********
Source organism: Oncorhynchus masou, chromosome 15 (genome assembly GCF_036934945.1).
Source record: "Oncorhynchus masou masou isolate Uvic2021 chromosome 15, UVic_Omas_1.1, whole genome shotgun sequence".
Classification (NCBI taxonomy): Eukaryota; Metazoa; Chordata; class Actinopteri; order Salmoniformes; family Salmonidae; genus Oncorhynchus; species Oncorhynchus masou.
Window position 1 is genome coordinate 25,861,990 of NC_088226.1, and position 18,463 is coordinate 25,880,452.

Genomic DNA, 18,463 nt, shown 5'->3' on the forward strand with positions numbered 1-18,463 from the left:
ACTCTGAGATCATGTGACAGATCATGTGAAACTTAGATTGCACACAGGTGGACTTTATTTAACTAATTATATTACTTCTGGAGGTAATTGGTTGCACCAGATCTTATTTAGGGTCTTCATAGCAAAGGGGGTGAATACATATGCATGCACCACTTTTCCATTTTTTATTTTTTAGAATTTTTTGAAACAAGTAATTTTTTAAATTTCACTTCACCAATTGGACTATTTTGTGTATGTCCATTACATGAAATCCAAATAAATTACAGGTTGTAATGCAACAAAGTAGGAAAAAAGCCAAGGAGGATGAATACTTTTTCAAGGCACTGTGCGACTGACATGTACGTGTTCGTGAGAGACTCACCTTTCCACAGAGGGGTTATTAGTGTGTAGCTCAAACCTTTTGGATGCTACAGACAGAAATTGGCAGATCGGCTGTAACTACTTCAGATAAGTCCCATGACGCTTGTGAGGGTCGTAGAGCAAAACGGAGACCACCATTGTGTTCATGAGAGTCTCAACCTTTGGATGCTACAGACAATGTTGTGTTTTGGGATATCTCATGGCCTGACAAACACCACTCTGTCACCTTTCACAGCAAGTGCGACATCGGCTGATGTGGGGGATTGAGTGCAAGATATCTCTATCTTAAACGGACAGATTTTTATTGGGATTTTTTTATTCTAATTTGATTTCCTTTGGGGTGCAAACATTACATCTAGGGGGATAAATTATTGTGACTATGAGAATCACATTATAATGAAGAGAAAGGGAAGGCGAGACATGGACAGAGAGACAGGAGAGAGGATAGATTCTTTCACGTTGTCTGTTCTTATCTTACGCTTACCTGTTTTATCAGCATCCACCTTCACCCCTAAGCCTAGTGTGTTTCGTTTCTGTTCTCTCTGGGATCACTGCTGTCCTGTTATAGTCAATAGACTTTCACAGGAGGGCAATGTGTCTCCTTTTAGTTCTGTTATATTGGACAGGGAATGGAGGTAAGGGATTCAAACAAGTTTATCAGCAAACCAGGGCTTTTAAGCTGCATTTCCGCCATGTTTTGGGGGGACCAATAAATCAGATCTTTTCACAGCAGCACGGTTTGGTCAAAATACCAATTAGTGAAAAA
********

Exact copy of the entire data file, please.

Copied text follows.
Source organism: Oncorhynchus masou, chromosome 15 (genome assembly GCF_036934945.1).
Source record: "Oncorhynchus masou masou isolate Uvic2021 chromosome 15, UVic_Omas_1.1, whole genome shotgun sequence".
Classification (NCBI taxonomy): Eukaryota; Metazoa; Chordata; class Actinopteri; order Salmoniformes; family Salmonidae; genus Oncorhynchus; species Oncorhynchus masou.
Window position 1 is genome coordinate 25,861,990 of NC_088226.1, and position 18,463 is coordinate 25,880,452.

Genomic DNA, 18,463 nt, shown 5'->3' on the forward strand with positions numbered 1-18,463 from the left:
ACTCTGAGATCATGTGACAGATCATGTGAAACTTAGATTGCACACAGGTGGACTTTATTTAACTAATTATATTACTTCTGGAGGTAATTGGTTGCACCAGATCTTATTTAGGGTCTTCATAGCAAAGGGGGTGAATACATATGCATGCACCACTTTTCCATTTTTTATTTTTTAGAATTTTTTGAAACAAGTAATTTTTTAAATTTCACTTCACCAATTGGACTATTTTGTGTATGTCCATTACATGAAATCCAAATAAATTACAGGTTGTAATGCAACAAAGTAGGAAAAAAGCCAAGGAGGATGAATACTTTTTCAAGGCACTGTGCGACTGACATGTACGTGTTCGTGAGAGACTCACCTTTCCACAGAGGGGTTATTAGTGTGTAGCTCAAACCTTTTGGATGCTACAGACAGAAATTGGCAGATCGGCTGTAACTACTTCAGATAAGTCCCATGACGCTTGTGAGGGTCGTAGAGCAAAACGGAGACCACCATTGTGTTCATGAGAGTCTCAACCTTTGGATGCTACAGACAATGTTGTGTTTTGGGATATCTCATGGCCTGACAAACACCACTCTGTCACCTTTCACAGCAAGTGCGACATCGGCTGATGTGGGGGATTGAGTGCAAGATATCTCTATCTTAAACGGACAGATTTTTATTGGGATTTTTTTATTCTAATTTGATTTCCTTTGGGGTGCAAACATTACATCTAGGGGGATAAATTATTGTGACTATGAGAATCACATTATAATGAAGAGAAAGGGAAGGCGAGACATGGACAGAGAGACAGGAGAGAGGATAGATTCTTTCACGTTGTCTGTTCTTATCTTACGCTTACCTGTTTTATCAGCATCCACCTTCACCCCTAAGCCTAGTGTGTTTCGTTTCTGTTCTCTCTGGGATCACTGCTGTCCTGTTATAGTCAATAGACTTTCACAGGAGGGCAATGTGTCTCCTTTTAGTTCTGTTATATTGGACAGGGAATGGAGGTAAGGGATTCAAACAAGTTTATCAGCAAACCAGGGCTTTTAAGCTGCATTTCCGCCATGTTTTGGGGGGACCAATAAATCAGATCTTTTCACAGCAGCACGGTTTGGTCAAAATACCAATTAGTGAAAAA